Asia’s gambling industry is heading into 2018 on a firmer footing than it has for several years, with most major markets having chalked up strong growth in 2017, though China and its policies will continue to be the main driver when it comes to performance.
Macau, the region’s gambling capital, saw gross gambling revenue jump 19.1 percent in 2017, rising for the first time in three years. The growth was unexpectedly led by the VIP market, which many analysts had given up for dead following Beijing’s anti-corruption drive.
According to figures from the Gaming Inspection and Coordination Bureau (DICJ), VIP revenue in the final three months of the year, rose 21.9 percent, moderating from the 35 percent clip 17Q3, but still outstripping the 17.1 percent growth rate recorded by the mass market.
Analysts are expecting another year of growth, with Morgan Stanley upping its estimates to 16 percent for overall GGR, while Bernstein sees an increase of 10 percent.
The Philippines also recorded a strong year, despite coping with the fallout from a major attack on the Resorts World Manila casino in June, which killed 37 people. The IRs in Entertainment City chalked up 27 percent growth and that is likely to extend to a 32 percent increase this year, according to Morgan Stanley estimates.
Likewise, Singapore’s IRs showed a steady recovery, helped by the VIP business, while casinos in Cambodia and Vietnam also powered ahead. Although overall market figures are not available, NagaCorp, Cambodia’s biggest operator, posted a 40 percent gain in interim GGR.
While VIPs were the main story in 2017, the focus is expected to switch back to the mass market this year. China will continue to be the dominating factor due to the sheer strength of numbers. It is the world’s largest outbound travel market, with figures projected to top 200 million by 2020, according to CLSA estimates. Gaming venues will be key beneficiaries, the firm said.
Operators in the Philippines, which does allow locals to play in casinos, can boast decent support from the domestic market, at least as far as visitation and non-gaming are concerned. However, elsewhere, most still need to court that mainland visitor. To be sure, Asia’s middle class is expanding, with Thailand and India in particular, showing promise as source markets, but the numbers are still eclipsed by China.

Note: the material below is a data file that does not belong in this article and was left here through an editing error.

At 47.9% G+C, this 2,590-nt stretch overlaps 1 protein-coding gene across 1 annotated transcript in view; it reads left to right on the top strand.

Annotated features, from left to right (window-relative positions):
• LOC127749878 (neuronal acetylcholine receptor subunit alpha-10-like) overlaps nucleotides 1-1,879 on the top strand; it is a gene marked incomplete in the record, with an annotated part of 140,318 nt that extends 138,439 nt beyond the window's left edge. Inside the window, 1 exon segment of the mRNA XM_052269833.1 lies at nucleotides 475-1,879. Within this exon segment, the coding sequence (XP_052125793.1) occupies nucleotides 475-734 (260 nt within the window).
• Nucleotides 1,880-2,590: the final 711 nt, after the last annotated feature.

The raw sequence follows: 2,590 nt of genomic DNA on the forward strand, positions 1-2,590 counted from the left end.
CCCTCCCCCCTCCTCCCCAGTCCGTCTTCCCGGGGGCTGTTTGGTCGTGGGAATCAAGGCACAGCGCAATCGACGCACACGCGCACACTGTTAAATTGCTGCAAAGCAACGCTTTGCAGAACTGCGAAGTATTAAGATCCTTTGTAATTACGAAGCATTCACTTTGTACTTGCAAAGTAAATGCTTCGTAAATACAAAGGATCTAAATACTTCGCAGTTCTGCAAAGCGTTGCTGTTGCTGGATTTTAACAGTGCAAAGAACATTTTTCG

So what are the latest trends and what are the risk? According to analysts, in the most recent quarter, the mass market sector in Macau performed better than expected.
Although some surveys have indicated that the more savvy China tourist may be looking further afield than Macau, Morgan Stanley contends that the visitation base has spread to second-tier cities… and that bodes well for the outlook. It says it expects these cities to become bigger and wealthier, with their residents more willing to spend.
In the first 11 months of last year visitation to Macau from second-tier cities was up 13 percent, while visitation from Tier 1 cities, such as Shanghai and Beijing, was up only 3 percent, it said. And according to a survey, residents of these cities indicated a strong propensity to want to travel this year. As a result, Morgan Stanley has upped its 2022 estimate for Macau GGR to $60 billion from $53 billion previously.
This renewed focus on mass will be a positive for the Macau market, especially as VIP is forecast to slow again this year. According to Bernstein, the sector will face renewed headwinds from cooling measures on Chinese real estate, credit tightening in China and a continued focus on capital outflows.
In the short term, other regional destinations are unlikely to get such as lift from China’s new travellers, who judging by prior patterns will likely opt for familiar destinations such as Macau for their first foray abroad. However, lessons from the past have also shown that these travellers are prepared to spread their wings relatively quickly. If they do the pie is big enough to go around Asia’s IRs.
Asia Gaming Brief is a news and intelligence service providing up to date market information for worldwide executives on relevant gaming issues in Asia.
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